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20 Paradoxes That Give Us Wisdom and Perspective

20 Paradoxes That Give Us Wisdom and Perspective

Paradoxes may seem logically impossible, but they’re often true. Paradoxes reveal the essence of the human condition, while pushing us to question what’s really true. From everyday tips to poignant life lessons, paradoxes can teach us how to navigate the world in a wiser fashion.

1. The best things in life are free.

We’ve all heard this phrase, but it’s somewhat paradoxical. Most of the time, we have to pay for value. The more valuable something is, the higher it costs. But many of the most satisfying things in life can’t be bought. They are freely available to anyone who is wise enough to seek them out.

Take away: Don’t get caught up in chasing material possessions.

2. The more choices we have, the more paralyzed we become.

In today’s world, we often think that having everything at our fingertips makes life easier. In some ways it does. However, when faced with a multitude of choices we often become stressed and unable to make a decision.

Take away: Don’t drive yourself crazy with what-ifs. Just do what you think is best.

3. Stop looking for happiness if you want to find it.

Often referred to as the Paradox of Hedonism, the idea is that we tend to find happiness when we aren’t actively searching. Happiness is elusive, and we don’t always find it in the places we’d expect. Happiness isn’t a place, but rather a state.

Take away: Let happiness come to you when it’s ready.

4. The best ideas come when you’re thinking about something else.

Inventor Philo T. Farnsworth purportedly came up with the idea for television while plowing a potato field. Among smart and successful people, these peculiar stories are common. Great thinkers think abstractly, leading their minds to connect seemingly unrelated things.

Take away: If you’re ever running dry of ideas, try doing something completely unrelated to the task.

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5. We don’t appreciate what we have until it’s gone.

It is an unfortunate tendency, but sometimes we can’t recognize the value of something until we notice its absence. You probably wouldn’t be thankful for your roof unless it collapsed one day. It takes effort to appreciate what you already have because it’s hard to imagine life without it.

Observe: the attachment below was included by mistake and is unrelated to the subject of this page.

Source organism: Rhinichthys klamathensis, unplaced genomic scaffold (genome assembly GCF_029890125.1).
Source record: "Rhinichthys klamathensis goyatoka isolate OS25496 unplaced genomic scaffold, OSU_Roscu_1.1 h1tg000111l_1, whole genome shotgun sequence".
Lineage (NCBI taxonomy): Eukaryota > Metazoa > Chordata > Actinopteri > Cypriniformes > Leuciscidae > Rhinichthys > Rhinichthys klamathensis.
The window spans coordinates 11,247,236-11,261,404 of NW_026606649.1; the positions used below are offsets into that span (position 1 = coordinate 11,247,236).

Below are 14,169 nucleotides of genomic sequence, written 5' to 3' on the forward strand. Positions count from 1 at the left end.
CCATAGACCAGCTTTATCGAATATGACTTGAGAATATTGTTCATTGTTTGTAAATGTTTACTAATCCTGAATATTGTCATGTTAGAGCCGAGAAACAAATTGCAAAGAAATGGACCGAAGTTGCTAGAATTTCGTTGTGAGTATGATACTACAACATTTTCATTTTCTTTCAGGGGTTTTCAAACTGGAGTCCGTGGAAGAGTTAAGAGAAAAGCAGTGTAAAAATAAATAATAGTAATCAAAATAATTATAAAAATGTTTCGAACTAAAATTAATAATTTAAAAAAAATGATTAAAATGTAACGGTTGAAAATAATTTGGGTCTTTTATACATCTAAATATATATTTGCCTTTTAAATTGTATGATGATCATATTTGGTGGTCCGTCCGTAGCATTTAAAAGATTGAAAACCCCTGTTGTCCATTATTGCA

Take away: Consciously keeping track of what you’re grateful for is a great way to stay humble.

6. The more you multitask, the less you get done.

Research has shown that the human ability to multitask is technically nonexistent. Well…that’s embarrassing. All this time we thought we were being more productive, but our brains can only focus on one thing at a time. So if you are multitasking, you may just be doing lots of things poorly or partially.

Take away: Put your individual focus and effort into important projects.

7. You get what you give.

When people are generous, they naturally attract the generosity of others. People who are selfish and always looking out for themselves repel generosity. Kindness and selfishness doesn’t go unnoticed.

Take away: Be generous. Give to others and you won’t have to worry about receiving.

8. The more you try to control a situation, the less control you have.

Everyone knows a control freak or two, and you may have even seen firsthand how ultra planning can backfire. Most things in life are uncontrollable, and when we try too hard we can actually make things worse. The only thing we can definitely control is ourselves.

Take away: The best way to handle situations is to accept change and adapt to it.

9. The things that deeply move us don’t exist.

Philosophers call it the Paradox of Fiction. Humans have always been affected by stories, art, and literature. We can be influenced and inspired by characters that aren’t real and events that never occurred. Why is it that some of our strongest and most profound emotional reactions are driven by things that never existed?

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Take away: Fiction has the power to change reality. Now go read a book!

10. Insanity is rational.

A study showed that certain mental illnesses may allow people to be more logical than the average person. When given a quiz full of logic questions, schizophrenic participants performed far better than participants without the illness.

Take away: Never underestimate someone just because they’re different from you.

11. The longer you sleep, the more tired you are when you wake up.